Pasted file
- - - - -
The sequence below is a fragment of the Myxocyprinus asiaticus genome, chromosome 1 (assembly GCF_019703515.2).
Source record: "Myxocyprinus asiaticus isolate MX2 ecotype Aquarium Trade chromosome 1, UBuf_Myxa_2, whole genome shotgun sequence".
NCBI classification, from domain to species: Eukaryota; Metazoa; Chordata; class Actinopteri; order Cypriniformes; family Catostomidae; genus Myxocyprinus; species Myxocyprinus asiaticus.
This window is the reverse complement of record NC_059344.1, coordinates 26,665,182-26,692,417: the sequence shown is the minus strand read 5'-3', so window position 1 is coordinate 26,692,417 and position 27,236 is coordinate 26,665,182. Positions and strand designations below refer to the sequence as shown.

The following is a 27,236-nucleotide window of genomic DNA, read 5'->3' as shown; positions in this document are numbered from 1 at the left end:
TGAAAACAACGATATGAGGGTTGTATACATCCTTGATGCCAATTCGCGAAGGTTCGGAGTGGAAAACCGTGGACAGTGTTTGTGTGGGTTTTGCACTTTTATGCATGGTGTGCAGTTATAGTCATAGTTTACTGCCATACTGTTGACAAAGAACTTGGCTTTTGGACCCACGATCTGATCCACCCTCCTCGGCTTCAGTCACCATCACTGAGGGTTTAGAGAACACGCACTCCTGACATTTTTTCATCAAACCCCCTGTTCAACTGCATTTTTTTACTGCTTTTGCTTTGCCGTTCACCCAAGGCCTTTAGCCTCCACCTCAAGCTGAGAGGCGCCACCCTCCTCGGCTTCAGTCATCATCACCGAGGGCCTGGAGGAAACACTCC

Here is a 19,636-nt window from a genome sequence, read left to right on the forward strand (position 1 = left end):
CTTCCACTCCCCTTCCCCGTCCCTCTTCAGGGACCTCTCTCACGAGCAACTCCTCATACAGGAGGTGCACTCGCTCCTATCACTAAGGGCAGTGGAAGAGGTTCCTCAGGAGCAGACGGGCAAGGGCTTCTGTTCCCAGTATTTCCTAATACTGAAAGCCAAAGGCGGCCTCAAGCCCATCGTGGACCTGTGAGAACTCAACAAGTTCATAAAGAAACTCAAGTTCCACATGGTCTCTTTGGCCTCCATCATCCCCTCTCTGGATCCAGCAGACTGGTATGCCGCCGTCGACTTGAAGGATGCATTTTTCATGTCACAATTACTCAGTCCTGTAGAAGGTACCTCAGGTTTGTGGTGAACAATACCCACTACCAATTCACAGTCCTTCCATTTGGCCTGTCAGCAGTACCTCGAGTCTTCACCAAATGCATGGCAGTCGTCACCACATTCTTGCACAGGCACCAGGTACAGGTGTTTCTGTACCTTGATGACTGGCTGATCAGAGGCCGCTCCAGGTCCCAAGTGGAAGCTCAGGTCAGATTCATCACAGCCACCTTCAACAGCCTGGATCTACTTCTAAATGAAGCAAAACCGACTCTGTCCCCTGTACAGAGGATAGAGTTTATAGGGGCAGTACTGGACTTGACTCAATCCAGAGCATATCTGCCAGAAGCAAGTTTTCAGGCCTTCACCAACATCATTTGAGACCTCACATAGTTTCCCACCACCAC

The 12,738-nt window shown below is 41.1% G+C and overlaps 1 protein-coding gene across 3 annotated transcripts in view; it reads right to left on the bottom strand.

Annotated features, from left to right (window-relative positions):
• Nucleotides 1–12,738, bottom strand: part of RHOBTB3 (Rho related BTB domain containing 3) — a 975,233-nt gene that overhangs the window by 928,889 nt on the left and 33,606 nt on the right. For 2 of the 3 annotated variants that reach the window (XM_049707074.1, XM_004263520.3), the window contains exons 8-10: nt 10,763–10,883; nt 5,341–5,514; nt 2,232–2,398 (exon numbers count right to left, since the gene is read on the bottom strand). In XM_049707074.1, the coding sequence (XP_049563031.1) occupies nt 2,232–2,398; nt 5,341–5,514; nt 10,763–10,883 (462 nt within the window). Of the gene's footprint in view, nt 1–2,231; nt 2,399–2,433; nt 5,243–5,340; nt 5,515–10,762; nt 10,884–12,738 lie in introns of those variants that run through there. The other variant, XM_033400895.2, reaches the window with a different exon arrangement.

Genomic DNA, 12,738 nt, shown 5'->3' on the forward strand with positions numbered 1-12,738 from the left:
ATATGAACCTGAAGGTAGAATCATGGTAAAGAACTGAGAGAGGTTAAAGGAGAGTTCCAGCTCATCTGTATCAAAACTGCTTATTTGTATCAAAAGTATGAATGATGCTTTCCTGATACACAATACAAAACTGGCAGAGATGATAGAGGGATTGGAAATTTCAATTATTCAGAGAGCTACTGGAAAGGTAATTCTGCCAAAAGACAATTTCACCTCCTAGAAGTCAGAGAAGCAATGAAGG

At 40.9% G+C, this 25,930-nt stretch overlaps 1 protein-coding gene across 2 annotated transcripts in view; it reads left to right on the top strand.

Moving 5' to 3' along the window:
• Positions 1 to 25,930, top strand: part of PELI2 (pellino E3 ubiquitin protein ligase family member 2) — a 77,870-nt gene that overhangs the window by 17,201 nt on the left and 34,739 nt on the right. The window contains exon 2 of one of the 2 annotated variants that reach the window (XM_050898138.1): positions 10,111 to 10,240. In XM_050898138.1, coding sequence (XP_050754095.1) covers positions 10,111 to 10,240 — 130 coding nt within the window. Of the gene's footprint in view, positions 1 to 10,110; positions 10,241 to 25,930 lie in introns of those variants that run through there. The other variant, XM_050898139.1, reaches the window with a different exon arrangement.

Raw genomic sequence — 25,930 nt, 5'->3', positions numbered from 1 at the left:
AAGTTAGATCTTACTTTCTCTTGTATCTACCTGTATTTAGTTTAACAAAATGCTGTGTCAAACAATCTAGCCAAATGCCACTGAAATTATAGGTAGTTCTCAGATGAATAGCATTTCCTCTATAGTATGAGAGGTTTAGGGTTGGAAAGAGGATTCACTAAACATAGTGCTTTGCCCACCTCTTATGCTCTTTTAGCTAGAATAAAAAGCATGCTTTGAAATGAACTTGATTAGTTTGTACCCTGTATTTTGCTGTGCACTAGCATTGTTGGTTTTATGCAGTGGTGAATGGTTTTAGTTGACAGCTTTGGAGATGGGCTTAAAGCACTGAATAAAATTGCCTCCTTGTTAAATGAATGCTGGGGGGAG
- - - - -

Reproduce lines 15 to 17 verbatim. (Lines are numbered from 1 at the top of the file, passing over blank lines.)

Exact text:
Moving 5' to 3' along the window:
• Positions 1 to 25,930, top strand: part of PELI2 (pellino E3 ubiquitin protein ligase family member 2) — a 77,870-nt gene that overhangs the window by 17,201 nt on the left and 34,739 nt on the right. The window contains exon 2 of one of the 2 annotated variants that reach the window (XM_050898138.1): positions 10,111 to 10,240. In XM_050898138.1, coding sequence (XP_050754095.1) covers positions 10,111 to 10,240 — 130 coding nt within the window. Of the gene's footprint in view, positions 1 to 10,110; positions 10,241 to 25,930 lie in introns of those variants that run through there. The other variant, XM_050898139.1, reaches the window with a different exon arrangement.

Raw genomic sequence — 25,930 nt, 5'->3', positions numbered from 1 at the left: